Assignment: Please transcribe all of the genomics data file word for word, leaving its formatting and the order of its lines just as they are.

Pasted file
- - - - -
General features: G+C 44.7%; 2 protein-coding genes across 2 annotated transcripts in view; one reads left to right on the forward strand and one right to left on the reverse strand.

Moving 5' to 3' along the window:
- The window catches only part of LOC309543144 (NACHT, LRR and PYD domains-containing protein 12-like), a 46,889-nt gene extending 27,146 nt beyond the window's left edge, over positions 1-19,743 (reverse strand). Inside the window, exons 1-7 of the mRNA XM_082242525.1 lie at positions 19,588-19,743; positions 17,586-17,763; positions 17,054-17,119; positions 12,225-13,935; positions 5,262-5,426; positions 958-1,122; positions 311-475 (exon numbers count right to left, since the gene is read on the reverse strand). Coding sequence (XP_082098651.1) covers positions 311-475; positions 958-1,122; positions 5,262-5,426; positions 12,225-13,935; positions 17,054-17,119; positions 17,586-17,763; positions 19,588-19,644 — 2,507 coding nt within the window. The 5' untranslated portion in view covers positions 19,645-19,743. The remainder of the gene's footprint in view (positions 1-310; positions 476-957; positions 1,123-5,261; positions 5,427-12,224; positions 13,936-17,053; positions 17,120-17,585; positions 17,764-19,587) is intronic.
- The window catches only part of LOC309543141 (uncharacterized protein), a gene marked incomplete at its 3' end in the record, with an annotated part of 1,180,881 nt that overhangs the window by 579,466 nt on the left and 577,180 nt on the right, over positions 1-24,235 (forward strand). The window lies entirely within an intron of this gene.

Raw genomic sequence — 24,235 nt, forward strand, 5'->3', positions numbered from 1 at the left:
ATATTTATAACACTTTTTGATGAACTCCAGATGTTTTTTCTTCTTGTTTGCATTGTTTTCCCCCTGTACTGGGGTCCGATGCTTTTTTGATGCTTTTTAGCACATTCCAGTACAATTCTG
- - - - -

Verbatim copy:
General features: G+C 44.7%; 2 protein-coding genes across 2 annotated transcripts in view; one reads left to right on the forward strand and one right to left on the reverse strand.

Moving 5' to 3' along the window:
- The window catches only part of LOC309543144 (NACHT, LRR and PYD domains-containing protein 12-like), a 46,889-nt gene extending 27,146 nt beyond the window's left edge, over positions 1-19,743 (reverse strand). Inside the window, exons 1-7 of the mRNA XM_082242525.1 lie at positions 19,588-19,743; positions 17,586-17,763; positions 17,054-17,119; positions 12,225-13,935; positions 5,262-5,426; positions 958-1,122; positions 311-475 (exon numbers count right to left, since the gene is read on the reverse strand). Coding sequence (XP_082098651.1) covers positions 311-475; positions 958-1,122; positions 5,262-5,426; positions 12,225-13,935; positions 17,054-17,119; positions 17,586-17,763; positions 19,588-19,644 — 2,507 coding nt within the window. The 5' untranslated portion in view covers positions 19,645-19,743. The remainder of the gene's footprint in view (positions 1-310; positions 476-957; positions 1,123-5,261; positions 5,427-12,224; positions 13,936-17,053; positions 17,120-17,585; positions 17,764-19,587) is intronic.
- The window catches only part of LOC309543141 (uncharacterized protein), a gene marked incomplete at its 3' end in the record, with an annotated part of 1,180,881 nt that overhangs the window by 579,466 nt on the left and 577,180 nt on the right, over positions 1-24,235 (forward strand). The window lies entirely within an intron of this gene.

Raw genomic sequence — 24,235 nt, forward strand, 5'->3', positions numbered from 1 at the left:
ATATTTATAACACTTTTTGATGAACTCCAGATGTTTTTTCTTCTTGTTTGCATTGTTTTCCCCCTGTACTGGGGTCCGATGCTTTTTTGATGCTTTTTAGCACATTCCAGTACAATTCTG